National Writer's Union Affidavit in ACLU, et al v. Reno
Affidavit in ACLU, et al v. Reno
I, Robert B. Chatelle, of Cambridge, Massachusetts, do hereby depose and swear:
1. I am a member of the National Writers Union (NWU) serving an elected position as the political issues chair. The NWU is a trade union for freelance writers that is registered in New York as an unincorporated non-profit organization and affiliated with the AFL-CIO through the union's membership in the UAW. Our members include technical writers, journalists, book authors, poets, novelists, ghostwriters, corporate writers, cartoonists, and other active writers. The NWU has over 4,000 members nationwide. I submit this affidavit on behalf of the NWU and its members.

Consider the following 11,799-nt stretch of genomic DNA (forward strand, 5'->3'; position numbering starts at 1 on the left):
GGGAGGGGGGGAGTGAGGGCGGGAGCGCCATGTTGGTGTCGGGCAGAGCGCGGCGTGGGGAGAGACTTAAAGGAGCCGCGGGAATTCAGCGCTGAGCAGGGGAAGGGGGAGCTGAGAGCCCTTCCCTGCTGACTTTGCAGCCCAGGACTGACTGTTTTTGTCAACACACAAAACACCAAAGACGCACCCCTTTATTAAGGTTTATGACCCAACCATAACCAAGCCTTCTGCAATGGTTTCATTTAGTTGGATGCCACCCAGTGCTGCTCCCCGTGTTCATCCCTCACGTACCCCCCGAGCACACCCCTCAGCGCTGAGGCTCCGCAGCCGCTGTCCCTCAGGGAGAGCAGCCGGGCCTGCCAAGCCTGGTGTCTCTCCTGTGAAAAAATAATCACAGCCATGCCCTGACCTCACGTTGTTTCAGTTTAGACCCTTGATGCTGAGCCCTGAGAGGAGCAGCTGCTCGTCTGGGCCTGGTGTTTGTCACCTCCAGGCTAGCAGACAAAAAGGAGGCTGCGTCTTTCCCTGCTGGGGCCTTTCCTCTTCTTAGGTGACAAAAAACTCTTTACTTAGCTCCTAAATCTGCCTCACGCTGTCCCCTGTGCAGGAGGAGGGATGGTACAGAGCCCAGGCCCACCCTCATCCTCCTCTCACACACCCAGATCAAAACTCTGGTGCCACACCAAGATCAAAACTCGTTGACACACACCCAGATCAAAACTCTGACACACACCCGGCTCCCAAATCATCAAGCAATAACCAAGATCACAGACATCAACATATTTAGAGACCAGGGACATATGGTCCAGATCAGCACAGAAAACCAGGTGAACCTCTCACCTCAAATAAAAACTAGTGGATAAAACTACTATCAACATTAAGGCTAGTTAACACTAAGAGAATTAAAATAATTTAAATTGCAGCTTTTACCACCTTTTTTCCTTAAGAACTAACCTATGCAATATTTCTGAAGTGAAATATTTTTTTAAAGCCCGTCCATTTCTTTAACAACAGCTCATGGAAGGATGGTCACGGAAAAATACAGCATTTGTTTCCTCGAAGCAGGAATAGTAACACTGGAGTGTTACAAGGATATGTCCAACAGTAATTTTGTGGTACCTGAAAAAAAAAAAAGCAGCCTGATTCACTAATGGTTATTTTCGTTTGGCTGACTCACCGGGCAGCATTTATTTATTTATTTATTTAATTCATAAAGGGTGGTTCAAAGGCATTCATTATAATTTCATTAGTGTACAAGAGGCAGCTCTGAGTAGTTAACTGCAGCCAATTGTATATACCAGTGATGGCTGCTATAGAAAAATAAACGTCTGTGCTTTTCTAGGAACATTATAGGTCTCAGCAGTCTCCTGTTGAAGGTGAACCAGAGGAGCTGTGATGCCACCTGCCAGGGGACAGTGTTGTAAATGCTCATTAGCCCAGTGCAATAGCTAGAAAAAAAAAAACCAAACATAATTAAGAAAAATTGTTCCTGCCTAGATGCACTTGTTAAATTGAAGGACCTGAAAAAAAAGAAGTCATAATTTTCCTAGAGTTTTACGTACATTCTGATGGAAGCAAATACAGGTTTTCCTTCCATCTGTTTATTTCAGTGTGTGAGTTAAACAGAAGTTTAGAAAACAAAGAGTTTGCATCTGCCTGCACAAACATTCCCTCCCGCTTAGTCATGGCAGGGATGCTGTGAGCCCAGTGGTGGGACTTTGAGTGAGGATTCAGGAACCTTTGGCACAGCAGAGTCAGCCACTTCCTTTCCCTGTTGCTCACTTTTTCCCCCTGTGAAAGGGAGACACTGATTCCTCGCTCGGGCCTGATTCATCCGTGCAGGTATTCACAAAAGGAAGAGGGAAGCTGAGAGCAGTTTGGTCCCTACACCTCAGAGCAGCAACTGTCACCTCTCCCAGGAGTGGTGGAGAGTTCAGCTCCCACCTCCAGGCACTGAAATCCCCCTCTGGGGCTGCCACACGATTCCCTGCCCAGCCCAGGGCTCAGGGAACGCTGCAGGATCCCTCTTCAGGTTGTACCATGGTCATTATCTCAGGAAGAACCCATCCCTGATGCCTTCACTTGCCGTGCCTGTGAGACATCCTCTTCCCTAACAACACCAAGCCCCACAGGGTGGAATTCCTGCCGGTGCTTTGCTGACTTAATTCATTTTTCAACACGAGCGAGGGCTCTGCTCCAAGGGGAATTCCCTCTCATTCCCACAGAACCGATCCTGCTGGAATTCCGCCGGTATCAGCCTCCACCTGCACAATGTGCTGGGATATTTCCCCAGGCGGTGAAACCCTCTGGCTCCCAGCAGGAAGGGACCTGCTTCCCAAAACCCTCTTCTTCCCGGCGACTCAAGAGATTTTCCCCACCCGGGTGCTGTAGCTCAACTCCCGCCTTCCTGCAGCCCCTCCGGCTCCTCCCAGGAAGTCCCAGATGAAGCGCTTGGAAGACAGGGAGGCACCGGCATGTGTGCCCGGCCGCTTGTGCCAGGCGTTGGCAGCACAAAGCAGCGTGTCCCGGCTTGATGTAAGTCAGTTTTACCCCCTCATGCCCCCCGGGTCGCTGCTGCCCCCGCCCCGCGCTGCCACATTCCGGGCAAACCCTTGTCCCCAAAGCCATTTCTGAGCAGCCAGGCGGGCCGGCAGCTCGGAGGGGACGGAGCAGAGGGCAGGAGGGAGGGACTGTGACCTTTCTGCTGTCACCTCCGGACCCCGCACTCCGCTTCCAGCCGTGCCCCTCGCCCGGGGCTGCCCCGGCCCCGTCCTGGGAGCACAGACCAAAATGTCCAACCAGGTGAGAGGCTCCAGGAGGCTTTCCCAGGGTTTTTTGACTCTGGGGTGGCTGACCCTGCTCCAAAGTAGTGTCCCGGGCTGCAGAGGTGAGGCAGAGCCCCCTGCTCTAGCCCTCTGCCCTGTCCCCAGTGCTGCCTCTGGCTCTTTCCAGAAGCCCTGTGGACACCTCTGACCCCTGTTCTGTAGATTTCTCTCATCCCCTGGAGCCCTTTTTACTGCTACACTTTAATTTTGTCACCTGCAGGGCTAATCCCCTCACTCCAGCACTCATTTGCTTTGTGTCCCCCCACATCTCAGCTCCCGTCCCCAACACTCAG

2. The NWU has been using the Internet extensively because it allows us to communicate with our members and discuss and publish our writing, receiving nearly instantaneous response. As a non-profit with limited funds, the NWU encourages its membership to use our growing number of on-line services. We have found on-line services to be a cost-effective and efficient method of communicating with our growing membership. We maintain a number of Internet services, such as an Internet World Wide Web page, a file transfer protocol (ftp) site and listservs. I detail each on-line service below.